Eight ways to get ready for the next big winter storm

Winter Storm Stella, a nor’easter that blasted across the Northeast and Midwest, claimed several lives. At least some of those deaths were a result of physical exertion from snow removal.

Keith Tidball, an expert in emergency response at Cornell University, recommends eight things to do immediately to prepare families for future storms, disasters and emergencies.

Tidball says:

  1. “If you have children, they have no doubt heard about the disaster. Make time to find out your child’s concerns about the situation and let them know their safety is your top priority. Help kids understand they’re safe and secure by talking, playing and other family activities.
  1. “Restock your emergency supplies to be ready in case another storm hits.
  1. “Assess how well your supplies and family plan worked. What could you have done better?
  1. “Take a few minutes to improve your family plan and supplies before the next winter storm hits, and talk to your neighbors and colleagues about their experiences and share tips with each other.
  1. “Be sure to dig out your fire hydrants. The fire department has tall markers on most hydrants, so they should be visible despite the piles of snow. You can save first responders valuable time by digging out your local hydrant, and this can be the difference between a fire quickly distinguished and a disaster.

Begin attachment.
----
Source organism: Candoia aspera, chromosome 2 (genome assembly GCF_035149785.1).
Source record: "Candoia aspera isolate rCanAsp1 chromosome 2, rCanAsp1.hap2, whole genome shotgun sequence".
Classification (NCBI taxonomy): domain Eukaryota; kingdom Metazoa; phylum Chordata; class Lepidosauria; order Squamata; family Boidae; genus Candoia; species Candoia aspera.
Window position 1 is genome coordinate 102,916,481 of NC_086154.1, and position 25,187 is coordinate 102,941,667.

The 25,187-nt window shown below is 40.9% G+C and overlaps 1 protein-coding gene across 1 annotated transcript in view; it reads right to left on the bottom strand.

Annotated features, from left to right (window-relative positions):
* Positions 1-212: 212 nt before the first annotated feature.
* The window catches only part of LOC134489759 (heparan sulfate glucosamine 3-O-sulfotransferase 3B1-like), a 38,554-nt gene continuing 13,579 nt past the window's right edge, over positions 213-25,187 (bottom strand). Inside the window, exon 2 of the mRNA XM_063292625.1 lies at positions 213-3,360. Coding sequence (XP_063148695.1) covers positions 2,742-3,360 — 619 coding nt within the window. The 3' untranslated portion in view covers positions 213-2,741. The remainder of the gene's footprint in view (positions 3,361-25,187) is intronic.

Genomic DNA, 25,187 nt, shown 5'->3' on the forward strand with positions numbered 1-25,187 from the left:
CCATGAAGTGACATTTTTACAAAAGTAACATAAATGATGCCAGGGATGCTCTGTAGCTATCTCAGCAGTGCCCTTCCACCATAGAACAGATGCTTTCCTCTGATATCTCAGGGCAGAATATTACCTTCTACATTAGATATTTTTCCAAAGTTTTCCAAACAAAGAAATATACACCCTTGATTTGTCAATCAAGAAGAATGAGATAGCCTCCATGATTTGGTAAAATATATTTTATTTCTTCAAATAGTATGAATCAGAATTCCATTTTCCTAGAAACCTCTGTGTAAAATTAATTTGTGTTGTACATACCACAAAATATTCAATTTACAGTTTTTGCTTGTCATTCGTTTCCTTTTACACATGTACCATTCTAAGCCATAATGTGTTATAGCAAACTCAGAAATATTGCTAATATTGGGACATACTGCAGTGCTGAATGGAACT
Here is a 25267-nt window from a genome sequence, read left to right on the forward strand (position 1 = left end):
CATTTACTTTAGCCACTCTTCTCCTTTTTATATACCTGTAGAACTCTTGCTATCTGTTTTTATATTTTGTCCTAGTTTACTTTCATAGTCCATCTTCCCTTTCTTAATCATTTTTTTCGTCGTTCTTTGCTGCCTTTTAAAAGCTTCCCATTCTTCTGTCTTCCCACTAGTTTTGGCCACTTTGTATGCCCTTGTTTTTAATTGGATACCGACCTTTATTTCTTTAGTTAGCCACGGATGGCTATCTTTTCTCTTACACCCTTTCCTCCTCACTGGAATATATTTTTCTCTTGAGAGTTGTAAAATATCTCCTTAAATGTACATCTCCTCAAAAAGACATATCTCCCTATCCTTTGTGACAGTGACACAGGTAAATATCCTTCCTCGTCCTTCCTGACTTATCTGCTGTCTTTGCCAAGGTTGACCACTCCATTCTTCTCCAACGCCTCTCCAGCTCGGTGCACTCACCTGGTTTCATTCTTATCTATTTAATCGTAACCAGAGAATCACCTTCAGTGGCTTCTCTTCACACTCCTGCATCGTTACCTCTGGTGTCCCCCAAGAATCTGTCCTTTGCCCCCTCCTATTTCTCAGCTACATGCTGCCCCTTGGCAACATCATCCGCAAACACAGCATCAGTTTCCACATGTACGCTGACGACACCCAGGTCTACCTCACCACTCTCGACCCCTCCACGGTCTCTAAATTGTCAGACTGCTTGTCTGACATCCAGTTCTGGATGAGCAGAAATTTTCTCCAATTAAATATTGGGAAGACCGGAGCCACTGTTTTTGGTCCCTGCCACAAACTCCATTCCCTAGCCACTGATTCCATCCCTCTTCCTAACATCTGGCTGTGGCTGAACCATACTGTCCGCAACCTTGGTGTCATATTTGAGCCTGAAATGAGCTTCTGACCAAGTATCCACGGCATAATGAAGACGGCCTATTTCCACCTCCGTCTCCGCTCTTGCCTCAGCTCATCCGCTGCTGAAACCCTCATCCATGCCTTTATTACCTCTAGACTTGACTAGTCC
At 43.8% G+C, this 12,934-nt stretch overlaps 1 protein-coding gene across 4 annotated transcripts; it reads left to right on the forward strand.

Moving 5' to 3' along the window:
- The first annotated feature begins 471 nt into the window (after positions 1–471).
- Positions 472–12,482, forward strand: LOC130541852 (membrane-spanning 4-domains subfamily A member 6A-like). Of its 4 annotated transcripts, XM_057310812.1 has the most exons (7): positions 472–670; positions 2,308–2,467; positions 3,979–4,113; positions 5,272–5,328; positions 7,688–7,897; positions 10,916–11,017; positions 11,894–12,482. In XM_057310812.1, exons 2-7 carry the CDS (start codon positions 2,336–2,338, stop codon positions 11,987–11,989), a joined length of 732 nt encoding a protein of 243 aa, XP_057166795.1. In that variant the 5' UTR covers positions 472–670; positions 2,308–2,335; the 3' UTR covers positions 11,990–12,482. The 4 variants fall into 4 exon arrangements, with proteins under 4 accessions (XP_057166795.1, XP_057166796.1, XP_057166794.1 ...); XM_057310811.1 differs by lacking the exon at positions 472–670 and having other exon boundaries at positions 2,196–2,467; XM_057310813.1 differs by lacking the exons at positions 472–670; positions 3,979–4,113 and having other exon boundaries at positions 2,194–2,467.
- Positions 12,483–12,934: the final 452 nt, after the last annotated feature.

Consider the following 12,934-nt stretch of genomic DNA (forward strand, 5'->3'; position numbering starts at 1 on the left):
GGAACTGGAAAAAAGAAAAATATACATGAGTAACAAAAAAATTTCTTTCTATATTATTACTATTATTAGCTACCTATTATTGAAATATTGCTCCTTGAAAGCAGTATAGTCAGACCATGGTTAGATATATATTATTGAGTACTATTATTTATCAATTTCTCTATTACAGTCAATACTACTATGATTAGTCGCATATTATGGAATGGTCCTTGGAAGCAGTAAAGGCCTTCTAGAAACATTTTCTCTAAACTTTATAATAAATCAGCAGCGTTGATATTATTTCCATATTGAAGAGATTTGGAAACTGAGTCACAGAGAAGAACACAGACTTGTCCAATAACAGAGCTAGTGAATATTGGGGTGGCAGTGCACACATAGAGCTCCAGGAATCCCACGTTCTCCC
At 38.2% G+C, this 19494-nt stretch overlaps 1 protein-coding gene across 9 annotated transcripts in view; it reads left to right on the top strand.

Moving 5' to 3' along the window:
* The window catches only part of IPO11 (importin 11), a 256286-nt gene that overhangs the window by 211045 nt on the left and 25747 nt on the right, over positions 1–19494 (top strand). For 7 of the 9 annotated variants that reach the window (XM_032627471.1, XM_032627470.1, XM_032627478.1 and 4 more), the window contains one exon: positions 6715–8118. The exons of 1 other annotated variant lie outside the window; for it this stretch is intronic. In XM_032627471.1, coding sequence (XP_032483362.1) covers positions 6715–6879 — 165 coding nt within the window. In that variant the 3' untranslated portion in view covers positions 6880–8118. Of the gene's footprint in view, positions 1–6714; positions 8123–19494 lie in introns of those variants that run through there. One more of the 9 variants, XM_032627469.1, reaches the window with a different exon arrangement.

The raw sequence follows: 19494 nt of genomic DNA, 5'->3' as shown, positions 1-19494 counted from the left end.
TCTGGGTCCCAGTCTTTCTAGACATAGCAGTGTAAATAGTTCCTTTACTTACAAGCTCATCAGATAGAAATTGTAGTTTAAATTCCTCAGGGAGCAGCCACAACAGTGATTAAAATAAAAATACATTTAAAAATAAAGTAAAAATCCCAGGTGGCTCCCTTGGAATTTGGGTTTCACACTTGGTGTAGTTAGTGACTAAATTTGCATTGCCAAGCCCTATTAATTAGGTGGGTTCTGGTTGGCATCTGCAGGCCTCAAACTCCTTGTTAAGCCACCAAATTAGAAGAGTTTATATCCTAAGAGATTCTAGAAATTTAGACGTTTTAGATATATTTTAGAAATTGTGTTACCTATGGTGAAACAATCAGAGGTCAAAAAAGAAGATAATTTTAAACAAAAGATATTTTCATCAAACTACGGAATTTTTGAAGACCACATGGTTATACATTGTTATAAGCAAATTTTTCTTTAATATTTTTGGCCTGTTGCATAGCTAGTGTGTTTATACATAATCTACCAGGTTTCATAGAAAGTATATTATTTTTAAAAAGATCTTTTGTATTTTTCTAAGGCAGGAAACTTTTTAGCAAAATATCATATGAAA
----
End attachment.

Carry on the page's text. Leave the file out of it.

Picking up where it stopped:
1. “When handling snow removal, re-familiarize yourself with safety and health procedures for heavy exertion in winter conditions.
  1. “Plan for the thaw. Mitigate basement flooding and inspect sump pumps. If your pump is more than 10 years old, it may need replaced. The last thing you would want is to find out that your pump needs to be replaced as a result of a flooded basement.
  1. “Rake the snow off your roof if you can. This will eliminate moisture runoff. If you notice icicles hanging from your gutters you may want to call a roofer to help chip valleys in the ice to allow water runoff. Creating this will allow the water to run off, verses pooling up on the roof and entering your home. Walking the roof is not recommended. Inspecting the gutter line and removing snow while safely on the ground is preferable.”

 

 

Media note: Keith Tidball is coordinator for the New York Extension Disaster Education Network (EDEN). Valuable resources about winter storm preparedness and recovery are available at, http://eden.cce.cornell.edu/disasters/Pages/WinterStorms.aspx

 

 

For interviews contact:
Daryl Lovell
Office: 607-254-4799
Mobile: 607-592-3925
dal296@cornell.edu

 

Cornell University has television, ISDN and dedicated Skype/Google+ Hangout studios available for media interviews.

– 30 –